The Holy Land was a little holier back then. The prospect of a permanent Middle East peace hung heavy in the air like incense.
And so it came to pass in the spring of 2000 that 15 of us bicycled from Cairo to Jerusalem via the Jordan bonus loop: an 18-day, 1,000-mile ride organized by a small adventure-travel company specializing in offbeat destinations.Cycling a lonesome ribbon of road has a way of loosening a person's tongue as sure as half-price drinks or a grand jury subpoena.
After pedaling 20 minutes alongside Tom Van Dyke, a genial, retired accountant from Michigan, I knew that he was battling prostate cancer, had been happily married to "the wife" for 41 years, and for decades dreamed of seeing God's country by bicycle, "following the path the Israelites took."
Van Dyke and I had that conversation one afternoon while cranking through the upper Sinai Desert, fighting the same wicked winds that mussed Moses' hair centuries ago.
"It's amazing," he said to me, "how so many parts of the world look like so many other parts."
Indeed, the high desert of Egypt had a very Arizona ambience: mile upon mile of wide-open nothingness speckled with mesas and buttes and arroyos. It was like cycling through a John Ford western.
Van Dyke was riding, as always, in Bermuda shorts and a polo shirt. Crewcut, meat-and-potato guys from Michigan don't wear form-fitting Lycra.
He also was riding, as always, at the back of the pack, content to chug along in his lower gears at his own leisurely pace.
As a group, we ran the gamut of religious belief, from Wayne (a lay minister) to Colleen (a kind of ecumenical free agent).
Before leaving home, Van Dyke said he carefully read the Book of Exodus, including "all the footnotes." I wasn't even aware the Bible had footnotes, but, then, I haven't opened mine regularly since Sunday school.
Moses spent years wandering the blistered terrain of the Holy Land. It blurred by us in a million pedal strokes and a hundred fleeting images.
Egypt was roadkill camels and an old Bedouin woman covering her face with a shawl as we breezed by on a winding road.
Jordan was devilishly hilly. Some "wadis," or gorges, are 6 miles deep. At one point our support van resembled a crowded clown car at the circus: Six cyclists, including Tom Van Dyke, ran out of gas and wedged themselves inside.
Jordan is politically moderate and Western-centric. But there was an ugly undercurrent, perhaps a harbinger of Muslim discontent that soon would boil over elsewhere.
For four days, children and teenagers pelted us with rocks, sometimes lining both sides of the street as we cycled through their middle-of-nowhere towns.
I remember being thankful there was no Little League baseball in Jordan: If those kids could throw with any degree of accuracy, we'd have been stoned to death.
God bless soccer.
Crossing into Israel was like switching TV channels from a black-and-white to a color movie. Suddenly life took on new ... life. Neon signs. Rock music. Cold beer. Women proudly flashing cleavage.
We stopped at the Pyramids and Mount Sinai, at the rocky ruins of Petra and the doomed outpost of Masada. We bobbed like corks in the Dead Sea. We cycled through the spooky Golan Heights, its bombed-out bunkers and twisted tank wreckage lingering reminders of the Israel's 1973 war with Syria.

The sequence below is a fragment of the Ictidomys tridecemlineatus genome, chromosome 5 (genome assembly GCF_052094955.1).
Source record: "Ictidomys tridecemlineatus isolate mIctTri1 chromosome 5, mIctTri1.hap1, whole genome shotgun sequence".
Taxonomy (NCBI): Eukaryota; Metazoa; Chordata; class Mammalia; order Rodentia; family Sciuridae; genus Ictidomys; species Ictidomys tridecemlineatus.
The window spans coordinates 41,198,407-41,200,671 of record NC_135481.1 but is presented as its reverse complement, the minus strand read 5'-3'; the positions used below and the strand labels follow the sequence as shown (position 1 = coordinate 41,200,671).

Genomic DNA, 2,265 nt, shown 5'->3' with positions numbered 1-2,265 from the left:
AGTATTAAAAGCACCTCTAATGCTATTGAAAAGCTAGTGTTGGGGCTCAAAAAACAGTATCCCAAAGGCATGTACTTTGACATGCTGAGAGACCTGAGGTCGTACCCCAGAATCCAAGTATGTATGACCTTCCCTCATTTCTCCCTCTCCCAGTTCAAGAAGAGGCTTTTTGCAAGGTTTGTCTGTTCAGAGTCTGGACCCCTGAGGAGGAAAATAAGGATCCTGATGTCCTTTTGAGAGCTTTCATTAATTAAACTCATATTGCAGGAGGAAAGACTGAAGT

But mundane sights often make the most indelible impressions. I cannot shake from my mind this picture of an Arab peddler in Nazareth.
I encountered him outside the Church of the Annunciation - which marks the spot where angels informed Mary that she was going to have a spectacularly unconventional pregnancy.
It was there that the peddler chose to set up his folding table and hawk his wares: bras. Lacy, ooh-la-la, uplifting bras. Ten shekels for the black frilly one. How much, I asked, for that gold lame job? "Twenty shekels," the peddler replied. "Bigger and nicer and stronger and boot-ee-ful, et cetera, mister."
No blasphemy was intended. This was simply street-level capitalism in action. I'm still not sure what's more bizarre: that souvenir bras were being sold so close to a religious shrine or that people were buying them.
A lovely but tortuous mountain road took us from the dust of Jericho to the din of Jerusalem. I was struck by how impossibly compressed Jerusalem looks, like a sentence without any spaces between words; a reaction probably owed to the city's looming so large in my imagination.
Our journey ended at the Western Wall, the click of bicycle cleats on cobblestone commingling with the buzz of murmured prayers. A few months later, the current intifada erupted. Bomb blasts are now background noise.
Seven out of 15 riders completed all 1,020 door-to-door miles. Tom Van Dyke wasn't among them. He did a slow fade after making it across the broiling Sinai Desert, his body winding down like a grandfather clock.
At our last supper together in Jerusalem, he shook his gray head and wearily announced, "I'm hanging up my bike, never to be ridden again."
We thought he was joking. Yet those words proved eerily prophetic. Van Dyke fell asleep on the flight home to Michigan - and never woke up.
Did he underestimate the effects of his cancer treatment and push himself too hard? Or was this a dying man's grand exit strategy: to enjoy one final, fabulous adventure following "the path the Israelites took" to its ultimate conclusion?
The Bible says the weak shall be made strong and the last shall be first. Tom Van Dyke, back-of-the-pack gentleman biker, wound up beating everybody to the top of the highest hill, the one we all must climb sooner or later.